Cumberland County woman prepares for the Seven Summits

By | December 20, 2023

CUMBERLAND COUNTY, Pa. (WHTM) – Five years ago, Julie McKelvey of Cumberland County climbed Mount Kilimanjaro, the highest mountain in Africa, and since then she has traveled the world to climb the highest peak on every continent.

McKelvey’s journey of climbing these mountains, commonly referred to as the Seven Peaks, is about to come to an end when she reaches the summit of Mount Kosciuszko on December 29. McKelvey’s two sons, Jackson and Jacob, and her husband Bobby will complete the final climb with her.

“I want it to be about them because without them I could never have done this,” McKelvey said. “I know it was hard for them. . . and they know my mom felt guilty about it and my husband knew I felt guilty and all they did was support me 100% the whole time.

Fewer than 100 women have completed the seven-summit journey, and part of McKelvey’s mission with these climbs was to show women that anything is possible. McKelvey wants women to know they can raise a family while still pursuing their own individual dreams.

“Women . . . I think they just don’t believe in themselves enough,” said McKelvey. “They feel like they have to put all the parts of their lives together, put everyone else first and do whatever (they) want to do,” McKelvey said. “And you might not get the last thing.”

McKelvey is a mother, entrepreneur and mountain climber. Her life has taken many twists and turns to get her to where she is today and she says a big part of that is because she “just said yes.”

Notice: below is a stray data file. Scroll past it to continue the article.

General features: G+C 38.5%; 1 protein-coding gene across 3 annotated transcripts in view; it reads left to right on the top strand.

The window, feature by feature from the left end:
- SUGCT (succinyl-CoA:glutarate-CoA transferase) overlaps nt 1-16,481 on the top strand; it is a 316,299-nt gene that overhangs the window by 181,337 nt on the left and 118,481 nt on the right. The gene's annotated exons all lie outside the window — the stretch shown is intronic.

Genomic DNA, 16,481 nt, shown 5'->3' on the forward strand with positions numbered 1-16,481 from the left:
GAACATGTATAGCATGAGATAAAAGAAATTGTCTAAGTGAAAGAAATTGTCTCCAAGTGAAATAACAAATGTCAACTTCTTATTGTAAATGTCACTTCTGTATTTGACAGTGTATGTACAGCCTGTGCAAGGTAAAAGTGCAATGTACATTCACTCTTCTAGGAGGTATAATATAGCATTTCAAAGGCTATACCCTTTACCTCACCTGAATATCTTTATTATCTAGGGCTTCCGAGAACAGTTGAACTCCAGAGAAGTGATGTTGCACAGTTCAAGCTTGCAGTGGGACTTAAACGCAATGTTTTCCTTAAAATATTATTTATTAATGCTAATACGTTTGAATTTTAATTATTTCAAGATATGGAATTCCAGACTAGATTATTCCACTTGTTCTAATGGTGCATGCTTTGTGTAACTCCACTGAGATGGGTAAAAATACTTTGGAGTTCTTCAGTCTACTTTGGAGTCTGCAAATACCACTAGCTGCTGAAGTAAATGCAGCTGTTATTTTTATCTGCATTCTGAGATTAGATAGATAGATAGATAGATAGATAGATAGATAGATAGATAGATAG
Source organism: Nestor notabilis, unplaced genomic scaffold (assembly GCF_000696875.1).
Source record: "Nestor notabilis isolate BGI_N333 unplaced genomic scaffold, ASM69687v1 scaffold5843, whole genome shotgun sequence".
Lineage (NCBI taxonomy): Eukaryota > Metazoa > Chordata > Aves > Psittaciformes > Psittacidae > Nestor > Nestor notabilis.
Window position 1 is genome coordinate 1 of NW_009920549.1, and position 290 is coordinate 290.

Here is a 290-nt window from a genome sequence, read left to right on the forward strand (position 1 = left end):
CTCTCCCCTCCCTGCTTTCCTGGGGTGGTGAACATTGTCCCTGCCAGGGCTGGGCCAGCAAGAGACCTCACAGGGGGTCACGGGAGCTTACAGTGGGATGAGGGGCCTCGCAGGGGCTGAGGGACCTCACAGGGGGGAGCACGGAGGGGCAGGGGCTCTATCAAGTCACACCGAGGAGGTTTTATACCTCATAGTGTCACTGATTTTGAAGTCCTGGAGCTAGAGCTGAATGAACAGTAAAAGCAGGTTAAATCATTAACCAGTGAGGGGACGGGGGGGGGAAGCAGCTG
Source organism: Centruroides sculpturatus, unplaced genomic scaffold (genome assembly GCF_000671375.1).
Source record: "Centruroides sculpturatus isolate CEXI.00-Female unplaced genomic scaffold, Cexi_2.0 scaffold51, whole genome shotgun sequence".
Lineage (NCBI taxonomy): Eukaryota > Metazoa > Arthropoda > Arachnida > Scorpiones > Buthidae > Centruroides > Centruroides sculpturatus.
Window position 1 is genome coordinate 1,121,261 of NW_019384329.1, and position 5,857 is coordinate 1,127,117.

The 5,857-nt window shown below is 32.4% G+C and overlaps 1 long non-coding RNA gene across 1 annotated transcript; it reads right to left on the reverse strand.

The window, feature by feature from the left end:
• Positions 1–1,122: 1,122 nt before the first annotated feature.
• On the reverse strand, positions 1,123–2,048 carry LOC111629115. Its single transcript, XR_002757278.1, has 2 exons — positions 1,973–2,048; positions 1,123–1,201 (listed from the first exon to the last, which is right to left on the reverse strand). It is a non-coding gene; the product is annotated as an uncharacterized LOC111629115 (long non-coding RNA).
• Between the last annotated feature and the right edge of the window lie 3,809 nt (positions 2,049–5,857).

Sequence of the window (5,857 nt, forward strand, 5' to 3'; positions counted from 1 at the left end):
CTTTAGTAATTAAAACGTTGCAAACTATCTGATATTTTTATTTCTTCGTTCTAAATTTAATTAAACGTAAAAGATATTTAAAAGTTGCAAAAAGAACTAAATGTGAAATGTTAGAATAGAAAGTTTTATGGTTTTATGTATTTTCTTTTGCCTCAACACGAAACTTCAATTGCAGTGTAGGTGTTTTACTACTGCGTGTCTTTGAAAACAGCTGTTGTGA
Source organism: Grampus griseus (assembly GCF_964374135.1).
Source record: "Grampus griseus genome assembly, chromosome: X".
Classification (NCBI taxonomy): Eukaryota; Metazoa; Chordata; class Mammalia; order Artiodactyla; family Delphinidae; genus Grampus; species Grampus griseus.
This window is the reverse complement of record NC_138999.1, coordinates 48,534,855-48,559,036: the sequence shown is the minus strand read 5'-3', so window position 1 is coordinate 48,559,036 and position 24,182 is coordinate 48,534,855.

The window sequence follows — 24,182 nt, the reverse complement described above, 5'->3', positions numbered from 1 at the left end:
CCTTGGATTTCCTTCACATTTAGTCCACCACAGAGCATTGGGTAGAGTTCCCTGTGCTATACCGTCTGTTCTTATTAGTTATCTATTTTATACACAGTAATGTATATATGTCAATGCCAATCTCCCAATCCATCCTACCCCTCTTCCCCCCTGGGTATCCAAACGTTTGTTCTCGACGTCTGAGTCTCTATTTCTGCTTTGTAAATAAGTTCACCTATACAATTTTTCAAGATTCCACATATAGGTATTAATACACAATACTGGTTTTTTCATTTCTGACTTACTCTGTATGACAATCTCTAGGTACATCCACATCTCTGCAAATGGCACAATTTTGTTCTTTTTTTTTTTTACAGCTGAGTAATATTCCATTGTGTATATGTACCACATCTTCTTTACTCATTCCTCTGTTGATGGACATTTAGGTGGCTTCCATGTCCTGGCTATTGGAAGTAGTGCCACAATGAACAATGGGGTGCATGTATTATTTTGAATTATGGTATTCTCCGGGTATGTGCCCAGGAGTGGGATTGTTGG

“This story about me coming from the background I came from, there was nothing pointing to that,” McKelvey said. “And yet I said yes. And I kept saying yes when things were put in front of me.”

McKelvey has used her journey of seven summits as an opportunity to help people access hearing aids. McKelvey started the ‘Summit for Sound’ campaign to raise money for her non-profit organization, the Miracle-Ear Foundation. She has raised money on every climb to donate free hearing aids to those in need.

To date, $248,000 has been raised since McKelvey began this journey five years ago.

“That’s hundreds of families that are directly affected by this,” McKelvey said. “This foundation, like any other foundation, like any non-profit organization, cannot function without money coming in. It’s amazing what we do to help people hear better. It’s life-changing for them.”

Although McKelvey has enjoyed the opportunity to experience every continent and challenge herself with the training for these climbs and the climbs themselves, she is ready for this part of her life story to come to an end.

For the past five years, McKelvey has trained aggressively every week. At her peak, McKelvey trained twenty hours a week. She currently trains 9 hours a week. Although she feels physically strong and has enjoyed the discipline, she is ready to rest.

“Every vacation for five years revolved around my training, down to which hotel (my family) stays in,” McKelvey said. “The activities are planned around my long session. (Now) we can just go on holiday. I can sleep in, we can go out to dinner. I never had breakfast with them because I was always training.”